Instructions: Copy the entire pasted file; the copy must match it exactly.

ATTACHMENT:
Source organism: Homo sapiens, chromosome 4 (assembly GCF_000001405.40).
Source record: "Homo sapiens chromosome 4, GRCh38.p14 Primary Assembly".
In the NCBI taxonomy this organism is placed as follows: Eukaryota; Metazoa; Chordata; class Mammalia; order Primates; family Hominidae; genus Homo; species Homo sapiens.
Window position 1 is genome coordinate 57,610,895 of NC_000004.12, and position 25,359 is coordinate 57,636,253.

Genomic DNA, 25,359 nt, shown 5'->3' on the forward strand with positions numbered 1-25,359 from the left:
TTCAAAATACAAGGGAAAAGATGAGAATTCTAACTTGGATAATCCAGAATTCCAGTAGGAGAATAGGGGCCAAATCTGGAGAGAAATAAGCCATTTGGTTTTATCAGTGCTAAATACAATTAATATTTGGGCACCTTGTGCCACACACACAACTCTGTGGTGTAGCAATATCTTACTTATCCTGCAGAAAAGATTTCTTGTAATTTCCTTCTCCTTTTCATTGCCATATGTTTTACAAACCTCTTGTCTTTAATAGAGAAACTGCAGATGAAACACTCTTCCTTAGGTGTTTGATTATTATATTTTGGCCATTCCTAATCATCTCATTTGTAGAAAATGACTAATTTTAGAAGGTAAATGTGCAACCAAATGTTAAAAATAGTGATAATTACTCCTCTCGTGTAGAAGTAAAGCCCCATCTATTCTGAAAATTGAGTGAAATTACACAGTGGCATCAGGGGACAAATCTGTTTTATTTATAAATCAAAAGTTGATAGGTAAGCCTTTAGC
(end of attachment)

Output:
Source organism: Homo sapiens, chromosome 4 (assembly GCF_000001405.40).
Source record: "Homo sapiens chromosome 4, GRCh38.p14 Primary Assembly".
In the NCBI taxonomy this organism is placed as follows: Eukaryota; Metazoa; Chordata; class Mammalia; order Primates; family Hominidae; genus Homo; species Homo sapiens.
Window position 1 is genome coordinate 57,610,895 of NC_000004.12, and position 25,359 is coordinate 57,636,253.

Genomic DNA, 25,359 nt, shown 5'->3' on the forward strand with positions numbered 1-25,359 from the left:
TTCAAAATACAAGGGAAAAGATGAGAATTCTAACTTGGATAATCCAGAATTCCAGTAGGAGAATAGGGGCCAAATCTGGAGAGAAATAAGCCATTTGGTTTTATCAGTGCTAAATACAATTAATATTTGGGCACCTTGTGCCACACACACAACTCTGTGGTGTAGCAATATCTTACTTATCCTGCAGAAAAGATTTCTTGTAATTTCCTTCTCCTTTTCATTGCCATATGTTTTACAAACCTCTTGTCTTTAATAGAGAAACTGCAGATGAAACACTCTTCCTTAGGTGTTTGATTATTATATTTTGGCCATTCCTAATCATCTCATTTGTAGAAAATGACTAATTTTAGAAGGTAAATGTGCAACCAAATGTTAAAAATAGTGATAATTACTCCTCTCGTGTAGAAGTAAAGCCCCATCTATTCTGAAAATTGAGTGAAATTACACAGTGGCATCAGGGGACAAATCTGTTTTATTTATAAATCAAAAGTTGATAGGTAAGCCTTTAGC